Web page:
Australia's 'landmark' equal-pay soccer deal ends gap with one big exception

The new collective bargaining agreement reached between Football Federation Australia (FFA) and Professional Footballers Australia (PFA) was billed as a landmark deal in international soccer, providing equal pay between Australia's two national teams.

Yes, the agreement closes the gap, using a revenue-sharing formula to pay out the men's and women's teams equally similar to collective bargaining agreements in the NBA and NFL, but there is nothing in the agreement to close the massive gap in bonuses tied to FIFA's payment of prize moneys to teams participating in World Cups.

The Socceroos and Matildas, both represented by the same union, the PFA, agreed to share equally revenues over the terms of the four-year agreement.

CBA: Fact Sheet

The basic terms of the agreement are that the all revenues the FFA brings in from broadcasting, sponsorship, merchandising and ticket revenue -- what is termed Player Generated Revenue -- will be put into one pot and shared equally regardless of which team generated the revenues or in what amounts.

From those revenues, the teams will share 24 percent in 2019-20 with an increase of 1 percent over each of the next three years through 2023 (when Australia hopes to host the Women's World Cup).

The teams will give back 5 percent to be plowed into Australia's boys and girls national teams.

After that, players on the two teams are free to divide the money among themselves as they wish. Similar to the core of U.S. women's national team players, the Matildas will be paid salaries: more than $57,000 a year for Tier 1 players down to $27,600 for Tier 3 players. The Socceroos will be paid appearance bonuses.

The FFA has also committed to making the playing and training environment equal for the two teams: business class for international travel for both teams and the same support staffs (high-performance coaches, trainers, doctors). The federation will upgrade its parental leave policy to provide more support to Matildas.



The agreement comes four years after the Matildas went on strike, missing a trip to the USA for matches on the 2015 Victory Tour, to protest the FFA's offer of less than $15,000 in compensation for Tier 1 players, almost a quarter of what they will be get in the new deal they signed.

The agreement to share revenues is similar to agreements in the NBA and NFL, where players receive about 50 percent and 48 percent of revenues, respectively.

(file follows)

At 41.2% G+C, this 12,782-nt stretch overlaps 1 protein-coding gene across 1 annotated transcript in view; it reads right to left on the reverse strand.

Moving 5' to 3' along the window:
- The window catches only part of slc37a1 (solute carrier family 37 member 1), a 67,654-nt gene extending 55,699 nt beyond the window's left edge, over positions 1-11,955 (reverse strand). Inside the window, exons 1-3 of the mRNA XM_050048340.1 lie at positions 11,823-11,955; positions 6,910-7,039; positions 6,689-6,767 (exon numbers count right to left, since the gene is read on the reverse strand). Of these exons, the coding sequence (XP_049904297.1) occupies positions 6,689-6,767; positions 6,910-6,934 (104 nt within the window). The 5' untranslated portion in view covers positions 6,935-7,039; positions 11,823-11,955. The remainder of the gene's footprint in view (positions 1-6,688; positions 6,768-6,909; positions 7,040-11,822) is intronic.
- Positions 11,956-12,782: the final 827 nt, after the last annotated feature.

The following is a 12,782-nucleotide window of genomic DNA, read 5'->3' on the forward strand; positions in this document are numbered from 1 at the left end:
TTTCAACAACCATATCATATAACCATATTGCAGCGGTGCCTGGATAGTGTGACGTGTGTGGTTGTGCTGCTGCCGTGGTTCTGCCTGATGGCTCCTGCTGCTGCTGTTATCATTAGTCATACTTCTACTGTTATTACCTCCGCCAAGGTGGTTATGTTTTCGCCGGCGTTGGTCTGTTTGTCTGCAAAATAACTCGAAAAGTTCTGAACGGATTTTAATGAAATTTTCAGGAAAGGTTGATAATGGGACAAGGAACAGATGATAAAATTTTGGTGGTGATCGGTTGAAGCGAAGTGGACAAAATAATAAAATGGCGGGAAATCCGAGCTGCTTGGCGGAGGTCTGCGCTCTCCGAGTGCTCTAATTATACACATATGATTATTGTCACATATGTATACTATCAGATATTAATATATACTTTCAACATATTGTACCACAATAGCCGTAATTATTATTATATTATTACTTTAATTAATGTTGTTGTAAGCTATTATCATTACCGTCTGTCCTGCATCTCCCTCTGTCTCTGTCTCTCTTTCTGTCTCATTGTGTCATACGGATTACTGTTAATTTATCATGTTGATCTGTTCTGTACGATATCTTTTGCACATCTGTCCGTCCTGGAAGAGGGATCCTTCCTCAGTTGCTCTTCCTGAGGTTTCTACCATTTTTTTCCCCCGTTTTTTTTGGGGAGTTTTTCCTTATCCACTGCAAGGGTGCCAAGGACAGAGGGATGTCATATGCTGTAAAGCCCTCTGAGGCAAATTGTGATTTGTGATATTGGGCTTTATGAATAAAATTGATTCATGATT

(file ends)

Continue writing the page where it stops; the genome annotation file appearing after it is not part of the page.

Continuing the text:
Until now, there has been no public discussion of the U.S. men and women receiving a percentage of revenues, though the United States National Soccer Team Players Association, which represents the men’s national team, came out in support of the women's national team's gender discrimination suit and accusing the U.S. Soccer of refusing to pay players a fair share of generated revenue.

This was in response to U.S. Soccer president Carlos Cordeiro’s letter of July 29 in which he stated the women were paid $34.1 million in salary and game bonuses as opposed to $26.4 million paid to the men over the last eight years.

Based on U.S. Soccer's Financial Statements over the last eight years, it generated more than $519 million in revenues from sponsorship, television, licensing, and royalties as well as national team game revenues. A 19 percent cut -- the percentage the Australian teams will share -- would have given the men's and women's national team players almost $99 million over the last eight years, about 50 percent more than they received collectively.

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(That U.S. Soccer operates other programs -- coaching and refereeing education -- outside its national team programs would need to be accounted in any possible revenue-sharing formula.)

The FFA payments do not include World Cup (or Asian Cup) prize money, however. The agreement calls for the teams to receive 40 percent of the prize money FIFA pays out for the respective World Cups if they qualify and 50 percent if they advance to the knockout stage, but the teams keep it to themselves.

In that regard, the Australian collective bargaining agreement -- similar to the agreement reached by Norwegian national teams two years ago -- does nothing to address what has been the single biggest point of contention of the U.S. women: the difference in World Cup bonus structure between them -- four-time world champions -- and the men -- who didn't qualify for the 2018 World Cup.

FIFA's prize money at Russia 2018 was $400 million for the 32 teams, while it is paying out only $30 million for the 24 teams in France.

3 comments about "Australia's 'landmark' equal-pay soccer deal ends gap with one big exception".
  1. John Richardson, November 6, 2019 at 9:32 p.m.

    Is this a pay raise for the Men’s team ?

  2. Chris Wasdyke replied, November 7, 2019 at 11:35 a.m.

    I don't understand how the federations control how much money FIFA pays out

  3. Sean Guillory, November 7, 2019 at 5:48 p.m.

    At the end of the day the men can care less about their Country pay.  They make millions more playing for European clubs that the women will never match so there will always be a "pay gap".

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